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Posts Tagged ‘Personal Health Records’

My PHR Story

Tuesday, July 12th, 2011

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Many of the people I have encountered over the years have wondered aloud why I turned my focus to maternal, newborn and child survival. I have had to wander down memory lane to find the most accurate answer.

While I was in hospital with my tiny daughter, praying for her survival and educating myself about how to care for premature babies, I had plenty of time for sober reflection and exploration; plenty of time to THINK. During that period, two events shaped my thoughts, my actions, and my future commitments.
A few days after my own delivery, another premature baby was born; not in that hospital, but as an emergency home birth to a family that lived right there in Obalende. That baby was rushed to the nearest hospital, which happened to be the one I was in and care was willingly provided. The parents were warned however that the care would come at a price—one which the family could not afford. With the help of my husband, I did what I could to assist, and the baby survived. At that time, the issues seemed simple: a small matter of financial sufficiency.
The second event took place a few weeks later when, thankfully, my baby had started to thrive. Another premature baby was born at the hospital but this time, to a very wealthy family. The hospital provided care again, willingly, and money was no object. However, this baby’s health did not improve and the doctors were dissatisfied with its growth. Of course everyone was praying. Finally one of the doctors approached me to ask: “Where did you buy the formula that we were using to feed your baby along with expressed breast milk? Because we think it will help the baby and so we have shown this family the formula, but they have scoured the city looking for it but cannot find any!”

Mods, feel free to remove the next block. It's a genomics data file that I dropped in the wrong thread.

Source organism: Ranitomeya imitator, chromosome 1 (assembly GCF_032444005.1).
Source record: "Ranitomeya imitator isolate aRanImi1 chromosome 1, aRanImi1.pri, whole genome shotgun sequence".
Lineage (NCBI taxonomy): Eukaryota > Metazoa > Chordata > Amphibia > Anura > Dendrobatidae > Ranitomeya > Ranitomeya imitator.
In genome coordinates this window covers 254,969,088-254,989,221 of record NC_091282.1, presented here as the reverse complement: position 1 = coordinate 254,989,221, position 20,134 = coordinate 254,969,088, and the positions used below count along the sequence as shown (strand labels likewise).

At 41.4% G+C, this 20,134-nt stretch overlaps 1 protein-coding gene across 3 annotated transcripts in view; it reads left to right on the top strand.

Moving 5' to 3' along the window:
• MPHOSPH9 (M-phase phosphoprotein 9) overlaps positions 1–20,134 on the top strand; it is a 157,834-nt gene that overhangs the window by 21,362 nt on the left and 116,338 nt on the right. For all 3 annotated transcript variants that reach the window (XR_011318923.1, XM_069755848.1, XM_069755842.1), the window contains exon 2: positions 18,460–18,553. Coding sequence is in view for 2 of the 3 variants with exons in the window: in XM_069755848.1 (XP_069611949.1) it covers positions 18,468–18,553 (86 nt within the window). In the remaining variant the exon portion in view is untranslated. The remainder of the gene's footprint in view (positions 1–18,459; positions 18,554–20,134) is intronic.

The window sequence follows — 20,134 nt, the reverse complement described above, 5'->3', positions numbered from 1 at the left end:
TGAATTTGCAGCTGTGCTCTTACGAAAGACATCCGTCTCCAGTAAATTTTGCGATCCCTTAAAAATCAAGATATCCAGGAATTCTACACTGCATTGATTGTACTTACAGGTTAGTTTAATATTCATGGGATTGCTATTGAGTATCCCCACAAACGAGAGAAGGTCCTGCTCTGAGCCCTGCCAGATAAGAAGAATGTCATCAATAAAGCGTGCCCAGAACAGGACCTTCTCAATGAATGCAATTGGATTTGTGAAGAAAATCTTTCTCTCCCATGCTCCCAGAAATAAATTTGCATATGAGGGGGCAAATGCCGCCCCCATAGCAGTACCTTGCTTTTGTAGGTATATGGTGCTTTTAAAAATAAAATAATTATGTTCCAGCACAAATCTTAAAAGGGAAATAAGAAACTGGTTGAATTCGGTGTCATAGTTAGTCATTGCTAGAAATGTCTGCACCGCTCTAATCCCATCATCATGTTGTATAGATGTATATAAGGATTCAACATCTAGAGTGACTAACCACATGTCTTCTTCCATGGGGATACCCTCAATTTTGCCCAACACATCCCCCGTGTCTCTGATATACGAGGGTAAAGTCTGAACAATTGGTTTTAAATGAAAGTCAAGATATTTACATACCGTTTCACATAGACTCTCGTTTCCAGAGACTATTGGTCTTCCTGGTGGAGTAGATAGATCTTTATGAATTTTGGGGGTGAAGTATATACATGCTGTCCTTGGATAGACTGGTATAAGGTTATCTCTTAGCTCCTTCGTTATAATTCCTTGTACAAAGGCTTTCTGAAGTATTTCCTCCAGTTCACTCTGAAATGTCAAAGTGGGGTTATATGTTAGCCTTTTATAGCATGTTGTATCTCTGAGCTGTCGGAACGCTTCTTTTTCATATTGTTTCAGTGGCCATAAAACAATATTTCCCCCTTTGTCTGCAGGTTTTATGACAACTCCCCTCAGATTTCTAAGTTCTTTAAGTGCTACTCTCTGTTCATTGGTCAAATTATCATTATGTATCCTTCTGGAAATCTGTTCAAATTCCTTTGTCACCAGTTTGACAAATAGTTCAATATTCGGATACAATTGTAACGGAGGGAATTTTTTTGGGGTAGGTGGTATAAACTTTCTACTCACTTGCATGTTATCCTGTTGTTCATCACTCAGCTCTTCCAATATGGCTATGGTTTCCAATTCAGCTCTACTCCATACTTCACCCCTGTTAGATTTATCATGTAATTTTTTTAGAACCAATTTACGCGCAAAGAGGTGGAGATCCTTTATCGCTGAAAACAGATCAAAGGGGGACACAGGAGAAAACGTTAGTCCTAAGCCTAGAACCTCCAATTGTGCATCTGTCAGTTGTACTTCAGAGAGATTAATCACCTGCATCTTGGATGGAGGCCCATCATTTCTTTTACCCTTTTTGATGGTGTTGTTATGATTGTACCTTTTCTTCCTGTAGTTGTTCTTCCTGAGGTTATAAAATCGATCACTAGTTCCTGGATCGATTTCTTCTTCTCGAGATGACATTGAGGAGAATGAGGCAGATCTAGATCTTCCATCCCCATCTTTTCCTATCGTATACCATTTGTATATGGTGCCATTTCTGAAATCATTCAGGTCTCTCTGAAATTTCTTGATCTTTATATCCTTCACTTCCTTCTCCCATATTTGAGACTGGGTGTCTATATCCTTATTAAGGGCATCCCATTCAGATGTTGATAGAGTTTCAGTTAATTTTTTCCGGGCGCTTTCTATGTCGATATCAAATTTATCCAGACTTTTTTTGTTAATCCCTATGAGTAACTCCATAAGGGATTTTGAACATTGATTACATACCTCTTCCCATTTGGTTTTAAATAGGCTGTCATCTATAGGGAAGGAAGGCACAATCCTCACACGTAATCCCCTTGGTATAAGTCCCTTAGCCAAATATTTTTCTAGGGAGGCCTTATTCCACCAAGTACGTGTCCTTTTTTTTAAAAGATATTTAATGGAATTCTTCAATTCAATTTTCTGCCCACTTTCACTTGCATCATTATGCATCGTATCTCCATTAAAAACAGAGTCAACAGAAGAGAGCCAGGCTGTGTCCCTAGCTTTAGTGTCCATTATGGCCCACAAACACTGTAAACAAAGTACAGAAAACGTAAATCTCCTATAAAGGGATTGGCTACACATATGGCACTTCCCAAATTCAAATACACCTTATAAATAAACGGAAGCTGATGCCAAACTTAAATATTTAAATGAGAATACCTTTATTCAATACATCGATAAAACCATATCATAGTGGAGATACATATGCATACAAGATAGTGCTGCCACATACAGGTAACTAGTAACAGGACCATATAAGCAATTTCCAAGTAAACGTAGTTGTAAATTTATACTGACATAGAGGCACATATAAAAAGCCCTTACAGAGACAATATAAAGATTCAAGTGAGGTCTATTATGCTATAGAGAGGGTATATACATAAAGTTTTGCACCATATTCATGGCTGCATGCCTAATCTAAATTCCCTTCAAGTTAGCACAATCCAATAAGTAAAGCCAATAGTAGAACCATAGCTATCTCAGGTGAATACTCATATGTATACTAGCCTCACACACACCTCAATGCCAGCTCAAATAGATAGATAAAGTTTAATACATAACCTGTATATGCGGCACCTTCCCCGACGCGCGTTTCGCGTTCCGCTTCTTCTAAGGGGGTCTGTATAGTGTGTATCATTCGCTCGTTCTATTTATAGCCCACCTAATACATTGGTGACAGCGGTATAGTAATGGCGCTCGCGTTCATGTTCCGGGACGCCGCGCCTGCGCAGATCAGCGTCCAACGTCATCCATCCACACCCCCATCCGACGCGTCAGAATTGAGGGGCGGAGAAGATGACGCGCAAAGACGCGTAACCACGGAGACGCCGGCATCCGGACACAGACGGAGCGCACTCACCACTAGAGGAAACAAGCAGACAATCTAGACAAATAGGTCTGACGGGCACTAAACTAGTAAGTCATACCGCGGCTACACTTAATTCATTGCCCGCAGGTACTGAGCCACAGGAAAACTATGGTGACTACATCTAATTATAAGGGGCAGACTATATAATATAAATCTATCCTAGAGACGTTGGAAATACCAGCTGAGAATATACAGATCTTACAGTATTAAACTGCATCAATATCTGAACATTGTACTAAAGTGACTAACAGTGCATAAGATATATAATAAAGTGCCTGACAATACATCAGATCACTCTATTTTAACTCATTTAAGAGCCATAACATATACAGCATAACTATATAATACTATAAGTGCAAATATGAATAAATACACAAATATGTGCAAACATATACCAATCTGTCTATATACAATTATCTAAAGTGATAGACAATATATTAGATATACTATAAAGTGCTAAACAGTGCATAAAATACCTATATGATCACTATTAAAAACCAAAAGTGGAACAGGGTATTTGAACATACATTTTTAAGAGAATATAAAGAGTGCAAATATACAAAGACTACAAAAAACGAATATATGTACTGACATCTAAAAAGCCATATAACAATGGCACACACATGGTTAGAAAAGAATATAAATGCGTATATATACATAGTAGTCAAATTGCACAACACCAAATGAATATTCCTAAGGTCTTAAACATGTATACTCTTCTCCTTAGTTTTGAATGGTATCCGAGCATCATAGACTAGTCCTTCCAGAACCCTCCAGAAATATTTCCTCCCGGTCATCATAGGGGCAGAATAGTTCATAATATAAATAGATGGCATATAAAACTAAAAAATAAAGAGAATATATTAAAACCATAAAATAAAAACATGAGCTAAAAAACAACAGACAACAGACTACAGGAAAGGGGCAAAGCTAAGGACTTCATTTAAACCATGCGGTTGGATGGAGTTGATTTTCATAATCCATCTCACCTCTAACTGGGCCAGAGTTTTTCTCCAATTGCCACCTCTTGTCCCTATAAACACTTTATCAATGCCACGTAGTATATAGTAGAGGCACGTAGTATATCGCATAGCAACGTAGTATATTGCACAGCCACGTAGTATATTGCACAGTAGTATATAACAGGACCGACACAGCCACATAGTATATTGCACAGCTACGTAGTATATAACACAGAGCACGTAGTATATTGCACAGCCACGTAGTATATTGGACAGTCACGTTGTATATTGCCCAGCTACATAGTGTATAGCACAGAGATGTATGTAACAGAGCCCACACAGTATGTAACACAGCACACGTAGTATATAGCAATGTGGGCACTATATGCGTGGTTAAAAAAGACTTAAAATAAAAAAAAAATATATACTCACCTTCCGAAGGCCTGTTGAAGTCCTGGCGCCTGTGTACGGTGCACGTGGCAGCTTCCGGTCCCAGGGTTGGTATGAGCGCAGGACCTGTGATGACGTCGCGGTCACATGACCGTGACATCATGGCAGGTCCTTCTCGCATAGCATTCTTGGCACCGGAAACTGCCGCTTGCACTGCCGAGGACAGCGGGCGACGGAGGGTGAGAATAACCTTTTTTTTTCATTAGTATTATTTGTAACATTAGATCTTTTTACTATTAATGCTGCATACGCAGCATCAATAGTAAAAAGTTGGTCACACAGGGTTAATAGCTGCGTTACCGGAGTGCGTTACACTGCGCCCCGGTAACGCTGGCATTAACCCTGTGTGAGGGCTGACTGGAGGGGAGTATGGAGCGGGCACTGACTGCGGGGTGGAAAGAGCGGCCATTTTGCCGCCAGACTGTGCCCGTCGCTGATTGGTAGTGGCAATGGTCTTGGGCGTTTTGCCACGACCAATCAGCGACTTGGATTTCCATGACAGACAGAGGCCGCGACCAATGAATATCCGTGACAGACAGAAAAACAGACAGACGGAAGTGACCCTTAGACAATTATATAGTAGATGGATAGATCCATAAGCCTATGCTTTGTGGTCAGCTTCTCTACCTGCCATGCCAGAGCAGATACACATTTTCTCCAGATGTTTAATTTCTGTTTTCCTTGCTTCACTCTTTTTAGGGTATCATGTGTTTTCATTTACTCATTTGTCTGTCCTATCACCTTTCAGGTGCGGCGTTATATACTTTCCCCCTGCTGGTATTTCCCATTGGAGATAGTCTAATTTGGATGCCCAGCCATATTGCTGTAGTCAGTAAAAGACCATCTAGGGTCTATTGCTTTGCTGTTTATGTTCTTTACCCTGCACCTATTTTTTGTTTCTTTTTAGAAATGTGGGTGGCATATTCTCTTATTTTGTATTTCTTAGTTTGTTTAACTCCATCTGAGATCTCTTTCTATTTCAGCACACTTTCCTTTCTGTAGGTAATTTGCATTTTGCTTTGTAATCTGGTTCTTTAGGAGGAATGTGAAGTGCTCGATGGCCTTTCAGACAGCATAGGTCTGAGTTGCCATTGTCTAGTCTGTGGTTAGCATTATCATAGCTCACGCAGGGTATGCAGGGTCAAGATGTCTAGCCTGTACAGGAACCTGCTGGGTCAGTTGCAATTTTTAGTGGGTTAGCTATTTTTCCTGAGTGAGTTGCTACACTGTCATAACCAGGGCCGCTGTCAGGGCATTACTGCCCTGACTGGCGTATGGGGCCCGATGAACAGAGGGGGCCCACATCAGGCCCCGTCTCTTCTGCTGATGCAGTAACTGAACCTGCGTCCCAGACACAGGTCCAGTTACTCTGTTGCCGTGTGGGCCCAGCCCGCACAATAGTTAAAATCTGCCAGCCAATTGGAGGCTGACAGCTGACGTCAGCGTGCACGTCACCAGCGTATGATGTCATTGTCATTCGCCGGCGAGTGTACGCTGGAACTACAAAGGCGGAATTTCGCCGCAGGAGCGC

I answered honestly, “I did not buy it. A medical connection abroad recommended it, prescribed it, and sent it to me by courier. I don’t think that one can buy it because the bottles were marked ‘For hospital use only’ but I can ask my contact.”
I had a box or two left over and gladly handed them over to the doctors to give to the baby that needed it.
Pondering on my experience with these two babies, I suddenly realized that knowledge, resources and networking had to go hand in hand to give fragile babies a decent chance of survival.
Mortality is no respecter of social status or wealth or any other man-made index. Universal access to medical advances, proper care in a well-equipped medical facility and ability to give an accurate health history are some of the most important factors in establishing a continuum of care to give women and children the best chance of life.
Humility is important as well. Too many of our medical facilities at home provide the most appropriate treatment out of necessity, and not necessarily the most appropriate treatment indicated! In order to save lives, we need the humility and wisdom to recognize when we cannot adequately treat a case. We must then initiate or request a prompt referral based on our knowledge of whom or what is best equipped for that case. Sometimes this referral may even be within the same medical facility—and I have witnessed this on countless occasions—but a fair degree of knowledge and humility is often required to initiate the process.
I apologize in advance to those who may be offended by my humbly offered opinions but this has been my personal experience, and it forms the bedrock of the work of the Wellbeing Foundation as well as my continued personal commitment to minimizing preventable mortality; particularly in trying to raise the standards of universal access to basic medical provision and lifesaving advances through the development of the Integrated Maternal Newborn and Child Health Personal Health Records.

Best wishes

Think + Do = Positive Development

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